“The Tragic and Triumphant Cross Leading to Hope for Us All”
“So then, remember that at one time you Gentiles by birth , called ‘the uncircumcision’ by those who are called ‘the circumcisim’ a physical circumcision made in the flesh by human hands, remember that yu were at that time without Christ, being aliens from the commonwealth of Israel, and strangers to the covenant of promise, having no hope and without God in the world. But now in Christ Jesus you who once were far off have been brought near by the blood of Christ. For he is our peace, in his flesh he has made both groups into one and has broken down the dividing wall, that is, the hostility between us. He has abolished the law with its commandments and ordinances so that he might create in himself our new humanity in place of the two, thus making peace, and might reconcile both groups to God in one body through the cross, thus putting to death that hostility through it. So he came and proclaimed peace to you who were far off and peace to those who were near, for through him both of us have access in our Spirit to the Father. So then you are no longer strangers and aliens, but you are citizens with the saints and also members of the household of God, built upon the foundation of the apostles and prophets, with Christ Jesus himself as the cornerstone. In him the whole structure is joined together and grows into a holy temple in the Lord, in whom you also are built together spiritually into a dwelling place for God.” (Ephesians 2:11-22)
Reconciliation is another of the many ways that Paul describes the effects of the cross on the relationship between God and human beings. Reconciliation is overcoming alienation and healing broken relationships by ending the causes of division. In earlier letters Paul wrote about the vertical reconciliation of God and humanity made possible through the cross. Here he writes about the horizontal reconciliation of the Jews and Gentiles, their hostility ended by the cross. The two divided ethnic groups of early Christianity are brought together in Christ to create one new humanity, bringing about peace, where there was only hostility.
Paul reminds the Gentiles, called “the uncircumcision by Jews, that they have had the most to gain. The Jews were the ones who had a long history of covenant relationship with God and from whom the Messiah had come. The Gentiles who were without Christ, aliens from Israel, strangers to the covenant of promise, and without hope are now in Christ, fellow citizens with the saints, members of God’s household. The cross has cancelled all their disadvantages. There is no room for any sense of superiority and inferiority in the church on the basis of ethnic background or any other dividing line that alienates people from one another.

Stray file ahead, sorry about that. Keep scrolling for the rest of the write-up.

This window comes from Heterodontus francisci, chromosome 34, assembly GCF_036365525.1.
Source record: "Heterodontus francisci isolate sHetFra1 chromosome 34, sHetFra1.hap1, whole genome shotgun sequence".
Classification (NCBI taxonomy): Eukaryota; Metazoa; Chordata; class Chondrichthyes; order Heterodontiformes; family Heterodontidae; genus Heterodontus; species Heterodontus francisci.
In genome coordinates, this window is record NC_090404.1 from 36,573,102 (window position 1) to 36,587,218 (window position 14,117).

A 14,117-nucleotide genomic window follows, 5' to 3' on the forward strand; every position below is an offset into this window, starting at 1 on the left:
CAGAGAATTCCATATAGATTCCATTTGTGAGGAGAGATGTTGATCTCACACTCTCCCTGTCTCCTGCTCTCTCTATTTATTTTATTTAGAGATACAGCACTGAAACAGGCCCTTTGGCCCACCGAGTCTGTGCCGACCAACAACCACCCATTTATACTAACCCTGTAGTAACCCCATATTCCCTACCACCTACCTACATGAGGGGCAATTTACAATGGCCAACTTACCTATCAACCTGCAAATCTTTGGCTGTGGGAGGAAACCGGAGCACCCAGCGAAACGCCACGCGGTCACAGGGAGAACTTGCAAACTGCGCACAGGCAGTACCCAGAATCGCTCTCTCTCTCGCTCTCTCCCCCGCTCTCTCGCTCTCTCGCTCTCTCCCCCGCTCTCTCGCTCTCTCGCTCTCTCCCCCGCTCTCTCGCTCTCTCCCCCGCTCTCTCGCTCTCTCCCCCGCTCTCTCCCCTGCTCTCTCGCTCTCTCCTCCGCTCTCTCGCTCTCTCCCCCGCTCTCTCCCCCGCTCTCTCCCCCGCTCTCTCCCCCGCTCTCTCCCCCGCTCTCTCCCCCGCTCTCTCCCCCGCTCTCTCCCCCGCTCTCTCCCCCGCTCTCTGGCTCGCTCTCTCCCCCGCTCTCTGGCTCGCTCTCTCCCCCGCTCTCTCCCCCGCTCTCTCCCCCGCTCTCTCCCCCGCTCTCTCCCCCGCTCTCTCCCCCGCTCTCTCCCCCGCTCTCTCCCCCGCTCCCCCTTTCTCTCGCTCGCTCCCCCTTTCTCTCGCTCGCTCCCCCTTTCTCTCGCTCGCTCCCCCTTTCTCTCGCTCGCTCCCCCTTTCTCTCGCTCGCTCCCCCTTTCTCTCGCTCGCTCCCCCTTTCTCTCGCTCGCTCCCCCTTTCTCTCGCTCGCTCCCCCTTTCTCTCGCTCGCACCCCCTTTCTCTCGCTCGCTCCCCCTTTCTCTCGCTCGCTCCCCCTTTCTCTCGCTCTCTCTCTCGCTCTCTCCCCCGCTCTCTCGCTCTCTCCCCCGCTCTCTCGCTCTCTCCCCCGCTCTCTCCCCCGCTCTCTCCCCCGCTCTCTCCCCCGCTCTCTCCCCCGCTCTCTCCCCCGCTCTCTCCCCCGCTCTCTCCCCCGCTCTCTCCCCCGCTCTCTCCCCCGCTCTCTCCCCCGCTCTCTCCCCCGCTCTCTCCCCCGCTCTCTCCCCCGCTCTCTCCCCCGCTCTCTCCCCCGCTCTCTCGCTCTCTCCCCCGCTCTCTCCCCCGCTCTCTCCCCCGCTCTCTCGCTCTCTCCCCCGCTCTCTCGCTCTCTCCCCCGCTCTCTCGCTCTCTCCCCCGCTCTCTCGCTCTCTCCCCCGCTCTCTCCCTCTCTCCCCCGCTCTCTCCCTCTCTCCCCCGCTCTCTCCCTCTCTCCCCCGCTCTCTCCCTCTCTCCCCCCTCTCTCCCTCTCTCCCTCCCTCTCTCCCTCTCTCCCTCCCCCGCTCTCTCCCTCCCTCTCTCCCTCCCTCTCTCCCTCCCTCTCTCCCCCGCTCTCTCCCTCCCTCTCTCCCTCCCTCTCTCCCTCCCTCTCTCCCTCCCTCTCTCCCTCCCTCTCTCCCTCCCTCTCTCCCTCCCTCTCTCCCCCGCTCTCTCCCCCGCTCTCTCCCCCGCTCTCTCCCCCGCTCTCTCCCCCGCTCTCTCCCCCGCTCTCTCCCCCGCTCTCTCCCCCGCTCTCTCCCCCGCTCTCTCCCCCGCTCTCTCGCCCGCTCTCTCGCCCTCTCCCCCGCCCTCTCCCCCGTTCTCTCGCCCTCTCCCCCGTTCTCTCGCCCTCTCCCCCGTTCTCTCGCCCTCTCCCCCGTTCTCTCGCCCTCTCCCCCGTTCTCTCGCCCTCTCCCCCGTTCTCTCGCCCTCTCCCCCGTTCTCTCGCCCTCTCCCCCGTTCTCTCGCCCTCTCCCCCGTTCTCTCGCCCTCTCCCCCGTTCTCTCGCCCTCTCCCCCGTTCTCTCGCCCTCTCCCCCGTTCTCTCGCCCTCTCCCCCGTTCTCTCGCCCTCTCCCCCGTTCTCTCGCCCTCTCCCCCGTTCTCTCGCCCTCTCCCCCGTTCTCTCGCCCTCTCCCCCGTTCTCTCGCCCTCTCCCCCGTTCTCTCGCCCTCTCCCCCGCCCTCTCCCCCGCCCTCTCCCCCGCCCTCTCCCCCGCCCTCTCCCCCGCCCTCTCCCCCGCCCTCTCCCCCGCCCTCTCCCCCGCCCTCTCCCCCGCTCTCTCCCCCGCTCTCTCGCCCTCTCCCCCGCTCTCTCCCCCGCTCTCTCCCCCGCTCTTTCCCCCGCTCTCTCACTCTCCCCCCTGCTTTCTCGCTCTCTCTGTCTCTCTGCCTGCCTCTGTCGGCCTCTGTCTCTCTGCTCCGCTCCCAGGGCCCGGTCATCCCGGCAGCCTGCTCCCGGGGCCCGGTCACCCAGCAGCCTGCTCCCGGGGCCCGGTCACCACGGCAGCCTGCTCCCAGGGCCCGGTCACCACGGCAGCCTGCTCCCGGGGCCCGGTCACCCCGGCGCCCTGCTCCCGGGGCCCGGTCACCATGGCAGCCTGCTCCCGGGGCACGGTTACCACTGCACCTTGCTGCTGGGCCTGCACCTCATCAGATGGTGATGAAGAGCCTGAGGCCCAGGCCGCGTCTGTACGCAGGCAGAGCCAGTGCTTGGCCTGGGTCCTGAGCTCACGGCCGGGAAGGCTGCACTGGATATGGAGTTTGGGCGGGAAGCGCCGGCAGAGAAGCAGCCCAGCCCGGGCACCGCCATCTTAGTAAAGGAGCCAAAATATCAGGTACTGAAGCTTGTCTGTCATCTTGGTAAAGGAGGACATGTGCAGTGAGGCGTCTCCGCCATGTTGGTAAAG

Christ has united all believers in himself by breaking down the dividing wall. This barrier might allude to the wall that prevented the Gentiles from entering the inner courts of the Jerusalem temple. This fence of separation was accompanied by inscriptions warning the Gentiles of deadly consequences if they crossed the line. But the wall at the temple was only symbolic of the higher ideological barrier created by the religious laws of the Jews, including circumcision, dietary laws, and a host of other prescriptions that in effect separated Jews and Gentiles from any social or religious contact with one another. Paul says that Christ has “abolished the law with its commandments and ordinances,” thus, reconciling both groups and creating peace. While not doing away with the moral law, Christ removed the condemnation for breaking it and he nullified the importance of the ceremonial and dietary laws. The cross became the sign that unites all people into a new humanity and offers access to God for all.
The letter makes clear that the message of the cross led not only to personal salvation but also to social transformation. Divisions between people create a desperate need for unity today. The social divide between rich and poor; the industrial divide between owners, and labor; the gender divide between men and women, the generational divide between youth and seniors, the racial divide between white and black; ethnic, political, and religious divisions, everywhere there is alienation and hostility between people. The need for reconciliation between peoples is high on the world’s agenda. Discipleship challenges us to be healers and reconcilers, recognizing that the new humanity created by the cross of Jesus is a reality still to be established among us.
Why is it necessary for us to receive from God the power to forgive?
Wounded Healer, you have reconciled all people through the blood of your cross. Heal the division between me and other people and make me a minister of reconciliation in the world today.